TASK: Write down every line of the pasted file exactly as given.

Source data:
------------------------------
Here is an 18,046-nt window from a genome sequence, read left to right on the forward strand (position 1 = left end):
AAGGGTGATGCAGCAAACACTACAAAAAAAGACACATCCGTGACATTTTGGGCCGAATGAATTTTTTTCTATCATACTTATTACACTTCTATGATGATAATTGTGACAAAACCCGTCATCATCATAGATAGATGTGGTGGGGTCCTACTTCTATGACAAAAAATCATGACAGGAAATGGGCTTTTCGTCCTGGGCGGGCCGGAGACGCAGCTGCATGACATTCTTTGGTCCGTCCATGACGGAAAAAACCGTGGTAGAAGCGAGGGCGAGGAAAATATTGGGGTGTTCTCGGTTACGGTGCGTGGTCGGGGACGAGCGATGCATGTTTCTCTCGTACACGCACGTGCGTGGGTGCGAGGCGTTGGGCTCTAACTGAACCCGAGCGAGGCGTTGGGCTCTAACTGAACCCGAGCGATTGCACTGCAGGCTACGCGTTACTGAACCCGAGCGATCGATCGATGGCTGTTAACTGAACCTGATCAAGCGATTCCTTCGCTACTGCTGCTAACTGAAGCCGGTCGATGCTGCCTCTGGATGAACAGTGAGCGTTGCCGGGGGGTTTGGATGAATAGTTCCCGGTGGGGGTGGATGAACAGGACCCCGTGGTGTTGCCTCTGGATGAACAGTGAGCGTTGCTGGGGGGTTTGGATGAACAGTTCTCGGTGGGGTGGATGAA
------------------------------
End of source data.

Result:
Here is an 18,046-nt window from a genome sequence, read left to right on the forward strand (position 1 = left end):
AAGGGTGATGCAGCAAACACTACAAAAAAAGACACATCCGTGACATTTTGGGCCGAATGAATTTTTTTCTATCATACTTATTACACTTCTATGATGATAATTGTGACAAAACCCGTCATCATCATAGATAGATGTGGTGGGGTCCTACTTCTATGACAAAAAATCATGACAGGAAATGGGCTTTTCGTCCTGGGCGGGCCGGAGACGCAGCTGCATGACATTCTTTGGTCCGTCCATGACGGAAAAAACCGTGGTAGAAGCGAGGGCGAGGAAAATATTGGGGTGTTCTCGGTTACGGTGCGTGGTCGGGGACGAGCGATGCATGTTTCTCTCGTACACGCACGTGCGTGGGTGCGAGGCGTTGGGCTCTAACTGAACCCGAGCGAGGCGTTGGGCTCTAACTGAACCCGAGCGATTGCACTGCAGGCTACGCGTTACTGAACCCGAGCGATCGATCGATGGCTGTTAACTGAACCTGATCAAGCGATTCCTTCGCTACTGCTGCTAACTGAAGCCGGTCGATGCTGCCTCTGGATGAACAGTGAGCGTTGCCGGGGGGTTTGGATGAATAGTTCCCGGTGGGGGTGGATGAACAGGACCCCGTGGTGTTGCCTCTGGATGAACAGTGAGCGTTGCTGGGGGGTTTGGATGAACAGTTCTCGGTGGGGTGGATGAA